Photography in the Pub

In some ways we’re in a golden age for pub photography as almost everyone now has a relatively powerful camera on their phone, but just because it’s easy doesn’t mean it’s simple.

His­tor­i­cal­ly, pho­tos of pubs tend to be of the exte­ri­ors. That’s part­ly because of the avail­abil­i­ty of lights, part­ly because the exte­ri­ors were high­ly dec­o­rat­ed, and also per­haps because drink­ing has been, and maybe still is, a some­what furtive activ­i­ty.

There is the odd his­toric inte­ri­or shot, more often than not tak­en by brew­ery pho­tog­ra­phers to doc­u­ment the decor, and thus usu­al­ly eeri­ly emp­ty. But this one from c.1915, a favourite of ours, is an excep­tion:

Interior of a London pub c.1915.Even there, though, it’s obvi­ous they’ve been told to sit very still and not to smile so it hard­ly looks nat­ur­al. Things start to get real­ly good with Humphrey Spender’s pho­tographs of Bolton pubs for Mass Obser­va­tion, tak­en in the late 1930s. We’ve used a few on the blog before but here’s a par­tic­u­lar­ly dynam­ic exam­ple, where you can almost taste the mild, smell the smoke and hear the clack of the domi­noes on the table:

Men playing dominoes.
Image ref. 1993.83.17.07

Spender snapped quick­ly with­out nec­es­sar­i­ly ask­ing per­mis­sion and occa­sion­al­ly got thrown out by irri­tat­ed land­lords. Eighty years on, the results are total­ly worth it – moments in time, faces, rela­tion­ships, all cap­tured with­out var­nish.

Con­tin­ue read­ing “Pho­tog­ra­phy in the Pub”

What Colour Should a Pub Be?

Yesterday Tandleman (@tandleman) posted a load of pictures on Twitter from a 1960s Wilson’s brewery calendar. They’re great because (a) they show pub interiors, which is rare; and (b) they’re in colour.

We couldn’t stop look­ing at them last night: they’re so vibrant and the colour choic­es so… Un-pub­by. Final­ly, steal­ing an idea from @CINEMAPALETTES, we spent a few min­utes com­ing up with these.

1. Classic Pub

A photo of a pub interior with colour pallette at bottom.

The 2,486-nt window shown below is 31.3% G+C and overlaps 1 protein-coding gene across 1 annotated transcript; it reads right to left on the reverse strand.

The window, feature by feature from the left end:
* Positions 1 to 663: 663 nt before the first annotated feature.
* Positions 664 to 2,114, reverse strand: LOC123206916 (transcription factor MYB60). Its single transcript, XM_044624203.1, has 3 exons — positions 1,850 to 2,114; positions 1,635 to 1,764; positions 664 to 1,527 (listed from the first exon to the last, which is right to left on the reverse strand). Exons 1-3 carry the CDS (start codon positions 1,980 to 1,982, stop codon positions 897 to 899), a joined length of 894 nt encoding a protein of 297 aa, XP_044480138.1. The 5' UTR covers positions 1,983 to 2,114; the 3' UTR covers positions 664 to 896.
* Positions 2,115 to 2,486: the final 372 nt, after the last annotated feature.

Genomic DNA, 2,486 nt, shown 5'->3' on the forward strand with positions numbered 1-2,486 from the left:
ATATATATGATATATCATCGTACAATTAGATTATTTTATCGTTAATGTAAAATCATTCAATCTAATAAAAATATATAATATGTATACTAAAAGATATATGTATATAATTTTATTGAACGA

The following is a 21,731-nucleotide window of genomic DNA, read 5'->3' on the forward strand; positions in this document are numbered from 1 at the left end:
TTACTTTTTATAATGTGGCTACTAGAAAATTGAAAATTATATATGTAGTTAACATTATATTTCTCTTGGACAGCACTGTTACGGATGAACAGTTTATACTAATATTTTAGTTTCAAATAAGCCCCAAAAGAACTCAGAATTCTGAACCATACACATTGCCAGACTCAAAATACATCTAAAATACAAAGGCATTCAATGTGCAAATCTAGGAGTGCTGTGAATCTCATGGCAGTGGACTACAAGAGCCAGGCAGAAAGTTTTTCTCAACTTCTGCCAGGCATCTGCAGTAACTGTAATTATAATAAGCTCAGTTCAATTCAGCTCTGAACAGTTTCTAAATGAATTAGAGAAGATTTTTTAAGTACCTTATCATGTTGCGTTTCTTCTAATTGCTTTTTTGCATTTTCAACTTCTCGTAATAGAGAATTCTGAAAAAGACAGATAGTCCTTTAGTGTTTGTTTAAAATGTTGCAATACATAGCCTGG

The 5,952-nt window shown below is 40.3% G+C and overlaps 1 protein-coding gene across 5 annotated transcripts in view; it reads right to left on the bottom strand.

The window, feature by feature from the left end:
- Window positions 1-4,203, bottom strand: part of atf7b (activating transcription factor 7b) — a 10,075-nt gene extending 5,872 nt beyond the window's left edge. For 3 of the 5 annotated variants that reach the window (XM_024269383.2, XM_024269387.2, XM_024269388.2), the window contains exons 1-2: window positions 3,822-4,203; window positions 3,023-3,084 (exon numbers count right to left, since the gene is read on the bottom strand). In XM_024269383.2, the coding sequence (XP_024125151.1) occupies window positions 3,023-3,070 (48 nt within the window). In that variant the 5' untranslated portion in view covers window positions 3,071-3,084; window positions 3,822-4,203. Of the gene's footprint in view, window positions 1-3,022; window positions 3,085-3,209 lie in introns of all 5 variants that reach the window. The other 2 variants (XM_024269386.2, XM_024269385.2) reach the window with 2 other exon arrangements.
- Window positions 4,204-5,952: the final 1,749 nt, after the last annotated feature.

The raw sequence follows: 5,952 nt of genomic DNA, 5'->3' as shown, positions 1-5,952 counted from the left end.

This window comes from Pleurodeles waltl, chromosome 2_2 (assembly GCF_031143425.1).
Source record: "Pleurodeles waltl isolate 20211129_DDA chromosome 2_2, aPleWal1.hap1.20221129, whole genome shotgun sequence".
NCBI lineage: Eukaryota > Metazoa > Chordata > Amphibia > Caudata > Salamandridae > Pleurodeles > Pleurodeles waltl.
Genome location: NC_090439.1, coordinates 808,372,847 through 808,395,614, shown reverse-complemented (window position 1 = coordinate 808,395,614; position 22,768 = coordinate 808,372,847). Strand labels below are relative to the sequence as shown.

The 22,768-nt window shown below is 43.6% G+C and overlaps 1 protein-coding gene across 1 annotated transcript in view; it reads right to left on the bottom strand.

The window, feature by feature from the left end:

2. 1960s Pub
Interior of 1960s pub with colour palette at bottom.
Source: @Tandleman

Even allow­ing for the dif­fer­ence in the style of pho­to – the for­mer was snapped by one of us on a smart­phone in after­noon light; the lat­ter looks stage-lit and Tech­ni­col­or gaudy – that’s quite a dif­fer­ence.

We might do a few more and add them to this post as we go. It would be inter­est­ing to look at a full-on craft beer bar, for exam­ple, most of which, we sus­pect, would be shades of cream and grey. And Samuel Smith pubs would be brown, dark brown, dark­er brown and black-brown, right?

Con­tin­ue read­ing “What Colour Should a Pub Be?”

The Yacht Inn, Penzance, in the 1950s

Strange coincidences and connections have led us to a collection of family photos of one of our favourite local pubs.

A brew­er we inter­viewed last week (Pad­dy at Crossed Anchors) noticed that we had a pic­ture of the fab­u­lous­ly Art Deco Yacht Inn, Pen­zance, as our Twit­ter head­er image. He men­tioned that his great aunt and uncle, Frank and Phyl­lis Glasspool, ran it from 1949-c.1959. He emailed his dad, who emailed a cousin, Susan Glasspool (Bot­taro), who pro­vid­ed the fol­low­ing fan­tas­tic col­lec­tion of pho­tographs and said we could share them here:

It was very hard work there, espe­cial­ly for my moth­er, who did all the cook­ing (plus the extras for the bar, pasties, sand­wich­es etc.), a lot of the clean­ing, and then ran the cock­tail bar in the evenings. Hard to have any fam­i­ly life. Thank good­ness for the swim­ming pool over the road – 10 bob for a sea­son tick­et and I spent all my sum­mers there!

Pub sign with moody sky and sea.
The sign of the Yacht Inn with Mount’s Bay and New­lyn in the back­ground.
A man in a suit sits at the bar while Frank directs his assistant.
Frank Glasspool (left) and ‘Lennie’ (white coat) behind the main bar of the Yacht.

Con­tin­ue read­ing “The Yacht Inn, Pen­zance, in the 1950s”

GALLERY: Not Always About the Beer

We spent the last week and a bit flying round the north west of England looking at (a) brewery records and (b) pubs.

Sign: Public Bar, Parlour.

We need­ed din­ner near our hotel in Liv­er­pool and stum­bled upon Thomas Rigby’s, an inter-war pub inte­ri­or where class dis­tinc­tions and wait­er ser­vice were alive and well.

The seal of the Birkenhead Brewery Company Limited.

On our way to Port Sun­light we stopped to won­der at the beau­ti­ful but emp­ty shell of a pub half-swal­lowed by a bland 1980s build­ing.

Con­tin­ue read­ingGALLERY: Not Always About the Beer”

GALLERY: Home Front Beer, WWII

We recently discovered the Imperial War Museum digital archive which is (perhaps surprisingly) crammed with pictures of pubs, beer and brewing.

Here are some of the best shots of ‘every­day life’ on the home front dur­ing World War II shared under the terms of their non-com­mer­cial license. (Click the ID num­bers to go to the IWM web­site for big­ger ver­sions and more info.)

A mixed group of uniformed men and a barmaid.
Allied sol­diers in a Lon­don pub, 1940. © IWM (D 1725)
A dimly lit pub with soldiers in discussion.
Home Guard mem­bers in a pub in Orford, Suf­folk, 1941. © IWM (D 4852)

Con­tin­ue read­ingGALLERY: Home Front Beer, WWII